Emotion recognition in preschool children: Associations with maternal depression and early parenting

Autumn Kujawa, Lea Dougherty, C. Emily Durbin, Rebecca Laptook, Dana Torpey, Daniel N. Klein

Research output: Contribution to journalArticle

17 Citations (Scopus)

Abstract

Emotion knowledge in childhood has been shown to predict social functioning and psychological well-being, but relatively little is known about parental factors that influence its development in early childhood. There is some evidence that both parenting behavior and maternal depression are associated with emotion recognition, but previous research has only examined these factors independently. The current study assessed auditory and visual emotion recognition ability among a large sample of preschool children to examine typical emotion recognition skills in children of this age, as well as the independent and interactive effects of maternal and paternal depression and negative parenting (i.e., hostility and intrusiveness). Results indicated that children were most accurate at identifying happy emotional expressions. The lowest accuracy was observed for neutral expressions. A significant interaction was found between maternal depression and negative parenting behavior: children with a maternal history of depression were particularly sensitive to the negative effects of maladaptive parenting behavior on emotion recognition ability. No significant effects were found for paternal depression. These results highlight the importance of examining the effects of multiple interacting factors on children's emotional development and provide suggestions for identifying children for targeted preventive interventions.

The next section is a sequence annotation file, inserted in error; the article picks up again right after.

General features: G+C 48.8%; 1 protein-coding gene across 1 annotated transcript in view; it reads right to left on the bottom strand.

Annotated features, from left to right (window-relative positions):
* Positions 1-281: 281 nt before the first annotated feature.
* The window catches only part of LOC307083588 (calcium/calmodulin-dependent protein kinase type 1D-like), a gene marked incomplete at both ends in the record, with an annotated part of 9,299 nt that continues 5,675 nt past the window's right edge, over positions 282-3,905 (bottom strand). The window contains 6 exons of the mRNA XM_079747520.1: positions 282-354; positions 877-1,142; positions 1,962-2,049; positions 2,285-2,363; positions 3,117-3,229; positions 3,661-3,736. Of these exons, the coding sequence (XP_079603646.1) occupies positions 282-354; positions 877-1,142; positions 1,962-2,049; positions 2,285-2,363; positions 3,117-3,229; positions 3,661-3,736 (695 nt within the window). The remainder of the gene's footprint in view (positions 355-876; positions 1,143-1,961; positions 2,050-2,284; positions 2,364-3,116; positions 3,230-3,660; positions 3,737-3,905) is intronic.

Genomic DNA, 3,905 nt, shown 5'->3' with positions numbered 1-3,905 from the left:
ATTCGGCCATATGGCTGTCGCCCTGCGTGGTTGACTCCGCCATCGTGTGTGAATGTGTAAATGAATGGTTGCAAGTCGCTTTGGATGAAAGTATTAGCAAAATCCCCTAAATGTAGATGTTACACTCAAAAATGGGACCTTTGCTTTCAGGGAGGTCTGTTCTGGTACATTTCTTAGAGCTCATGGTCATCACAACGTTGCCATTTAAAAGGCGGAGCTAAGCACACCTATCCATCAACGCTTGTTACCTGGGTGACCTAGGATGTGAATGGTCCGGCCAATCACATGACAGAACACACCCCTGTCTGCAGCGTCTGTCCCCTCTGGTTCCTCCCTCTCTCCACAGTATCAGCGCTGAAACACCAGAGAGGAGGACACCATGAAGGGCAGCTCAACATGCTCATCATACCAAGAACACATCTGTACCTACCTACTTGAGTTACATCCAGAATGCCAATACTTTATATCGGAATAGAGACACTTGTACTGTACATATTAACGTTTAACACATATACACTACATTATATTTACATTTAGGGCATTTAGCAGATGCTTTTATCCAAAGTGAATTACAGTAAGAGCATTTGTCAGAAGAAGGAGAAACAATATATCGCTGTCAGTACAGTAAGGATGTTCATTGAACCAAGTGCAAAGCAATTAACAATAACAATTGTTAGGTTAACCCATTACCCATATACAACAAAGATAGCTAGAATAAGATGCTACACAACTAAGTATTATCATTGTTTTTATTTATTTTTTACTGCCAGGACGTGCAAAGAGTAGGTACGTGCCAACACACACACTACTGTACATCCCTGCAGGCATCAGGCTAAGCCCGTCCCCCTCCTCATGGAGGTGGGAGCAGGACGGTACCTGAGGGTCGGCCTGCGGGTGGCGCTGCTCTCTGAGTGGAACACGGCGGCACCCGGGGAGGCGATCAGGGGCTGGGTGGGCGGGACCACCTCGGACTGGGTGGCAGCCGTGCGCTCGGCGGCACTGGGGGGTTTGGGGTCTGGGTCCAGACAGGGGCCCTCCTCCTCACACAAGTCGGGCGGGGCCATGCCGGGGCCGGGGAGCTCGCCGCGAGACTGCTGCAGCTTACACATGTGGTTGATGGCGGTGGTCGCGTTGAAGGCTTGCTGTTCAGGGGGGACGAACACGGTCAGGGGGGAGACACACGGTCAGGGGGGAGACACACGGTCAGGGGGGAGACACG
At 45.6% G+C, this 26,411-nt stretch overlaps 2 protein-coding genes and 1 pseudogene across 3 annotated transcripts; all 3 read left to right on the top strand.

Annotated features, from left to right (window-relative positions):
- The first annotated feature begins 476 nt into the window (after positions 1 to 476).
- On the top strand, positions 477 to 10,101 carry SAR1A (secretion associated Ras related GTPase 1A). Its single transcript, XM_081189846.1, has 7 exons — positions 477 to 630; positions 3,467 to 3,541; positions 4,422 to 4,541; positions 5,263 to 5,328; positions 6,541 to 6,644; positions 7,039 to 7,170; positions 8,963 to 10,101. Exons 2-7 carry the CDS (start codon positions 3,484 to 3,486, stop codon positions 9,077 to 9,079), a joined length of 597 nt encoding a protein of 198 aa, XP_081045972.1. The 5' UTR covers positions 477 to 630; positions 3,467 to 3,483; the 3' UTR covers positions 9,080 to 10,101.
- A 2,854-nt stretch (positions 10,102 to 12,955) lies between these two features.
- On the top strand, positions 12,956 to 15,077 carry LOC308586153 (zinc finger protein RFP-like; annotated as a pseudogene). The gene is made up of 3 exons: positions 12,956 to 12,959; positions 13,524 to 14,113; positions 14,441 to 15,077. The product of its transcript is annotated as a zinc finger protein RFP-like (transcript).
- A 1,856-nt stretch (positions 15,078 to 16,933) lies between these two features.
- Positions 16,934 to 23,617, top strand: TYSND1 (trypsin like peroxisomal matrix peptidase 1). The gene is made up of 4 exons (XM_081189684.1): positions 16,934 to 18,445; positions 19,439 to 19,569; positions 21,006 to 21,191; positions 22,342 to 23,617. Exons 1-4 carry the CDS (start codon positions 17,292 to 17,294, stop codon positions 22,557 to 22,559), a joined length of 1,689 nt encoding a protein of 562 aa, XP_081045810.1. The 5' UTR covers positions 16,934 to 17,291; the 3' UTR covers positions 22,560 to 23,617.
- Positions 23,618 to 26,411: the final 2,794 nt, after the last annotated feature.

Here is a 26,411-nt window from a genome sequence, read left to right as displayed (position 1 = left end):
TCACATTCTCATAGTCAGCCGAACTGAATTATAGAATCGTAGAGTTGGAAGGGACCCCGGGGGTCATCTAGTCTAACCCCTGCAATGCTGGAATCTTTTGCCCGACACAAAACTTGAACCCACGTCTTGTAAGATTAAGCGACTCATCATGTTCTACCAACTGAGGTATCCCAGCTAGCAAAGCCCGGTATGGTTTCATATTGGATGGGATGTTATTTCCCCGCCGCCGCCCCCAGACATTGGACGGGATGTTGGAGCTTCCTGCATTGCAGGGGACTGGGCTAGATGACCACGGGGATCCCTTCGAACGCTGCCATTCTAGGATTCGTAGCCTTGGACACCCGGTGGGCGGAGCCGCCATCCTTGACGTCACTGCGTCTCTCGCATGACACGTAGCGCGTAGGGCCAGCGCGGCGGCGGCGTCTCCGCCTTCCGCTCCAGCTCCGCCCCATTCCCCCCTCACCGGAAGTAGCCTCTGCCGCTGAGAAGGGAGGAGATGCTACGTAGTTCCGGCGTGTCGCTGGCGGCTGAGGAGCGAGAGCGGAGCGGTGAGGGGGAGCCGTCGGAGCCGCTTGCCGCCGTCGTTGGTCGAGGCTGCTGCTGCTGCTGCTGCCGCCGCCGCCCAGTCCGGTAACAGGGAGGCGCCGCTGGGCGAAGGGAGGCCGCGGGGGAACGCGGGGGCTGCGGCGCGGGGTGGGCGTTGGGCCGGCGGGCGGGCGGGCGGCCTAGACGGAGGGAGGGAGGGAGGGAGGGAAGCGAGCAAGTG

Original languageEnglish (US)
Pages (from-to)159-170
Number of pages12
JournalDevelopment and Psychopathology
Volume26
Issue number1
DOIs
StatePublished - Feb 2014

Fingerprint

Parenting
Preschool Children
Emotions
Mothers
Depression
Aptitude
Maternal Behavior
Hostility
Child Behavior
Child Development
Psychology
Research

All Science Journal Classification (ASJC) codes

  • Developmental and Educational Psychology
  • Psychiatry and Mental health

Cite this

Kujawa, Autumn ; Dougherty, Lea ; Durbin, C. Emily ; Laptook, Rebecca ; Torpey, Dana ; Klein, Daniel N. / Emotion recognition in preschool children : Associations with maternal depression and early parenting. In: Development and Psychopathology. 2014 ; Vol. 26, No. 1. pp. 159-170.
@article{48aaccfa3cbb4cb582ff7917a0fc03d5,
title = "Emotion recognition in preschool children: Associations with maternal depression and early parenting",
abstract = "Emotion knowledge in childhood has been shown to predict social functioning and psychological well-being, but relatively little is known about parental factors that influence its development in early childhood. There is some evidence that both parenting behavior and maternal depression are associated with emotion recognition, but previous research has only examined these factors independently. The current study assessed auditory and visual emotion recognition ability among a large sample of preschool children to examine typical emotion recognition skills in children of this age, as well as the independent and interactive effects of maternal and paternal depression and negative parenting (i.e., hostility and intrusiveness). Results indicated that children were most accurate at identifying happy emotional expressions. The lowest accuracy was observed for neutral expressions. A significant interaction was found between maternal depression and negative parenting behavior: children with a maternal history of depression were particularly sensitive to the negative effects of maladaptive parenting behavior on emotion recognition ability. No significant effects were found for paternal depression. These results highlight the importance of examining the effects of multiple interacting factors on children's emotional development and provide suggestions for identifying children for targeted preventive interventions.",
author = "Autumn Kujawa and Lea Dougherty and Durbin, {C. Emily} and Rebecca Laptook and Dana Torpey and Klein, {Daniel N.}",